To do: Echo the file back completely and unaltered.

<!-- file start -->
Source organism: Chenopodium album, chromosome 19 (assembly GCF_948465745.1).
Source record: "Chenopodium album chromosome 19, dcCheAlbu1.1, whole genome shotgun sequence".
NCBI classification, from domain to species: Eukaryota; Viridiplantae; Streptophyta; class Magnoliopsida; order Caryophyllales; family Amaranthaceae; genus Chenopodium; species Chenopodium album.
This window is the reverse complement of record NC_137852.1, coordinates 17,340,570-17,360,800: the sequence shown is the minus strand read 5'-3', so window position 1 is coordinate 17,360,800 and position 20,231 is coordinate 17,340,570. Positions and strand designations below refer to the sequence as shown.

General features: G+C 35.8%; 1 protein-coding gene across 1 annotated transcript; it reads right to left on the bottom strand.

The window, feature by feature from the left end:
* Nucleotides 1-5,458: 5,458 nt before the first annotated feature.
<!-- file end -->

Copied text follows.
Source organism: Chenopodium album, chromosome 19 (assembly GCF_948465745.1).
Source record: "Chenopodium album chromosome 19, dcCheAlbu1.1, whole genome shotgun sequence".
NCBI classification, from domain to species: Eukaryota; Viridiplantae; Streptophyta; class Magnoliopsida; order Caryophyllales; family Amaranthaceae; genus Chenopodium; species Chenopodium album.
This window is the reverse complement of record NC_137852.1, coordinates 17,340,570-17,360,800: the sequence shown is the minus strand read 5'-3', so window position 1 is coordinate 17,360,800 and position 20,231 is coordinate 17,340,570. Positions and strand designations below refer to the sequence as shown.

General features: G+C 35.8%; 1 protein-coding gene across 1 annotated transcript; it reads right to left on the bottom strand.

The window, feature by feature from the left end:
* Nucleotides 1-5,458: 5,458 nt before the first annotated feature.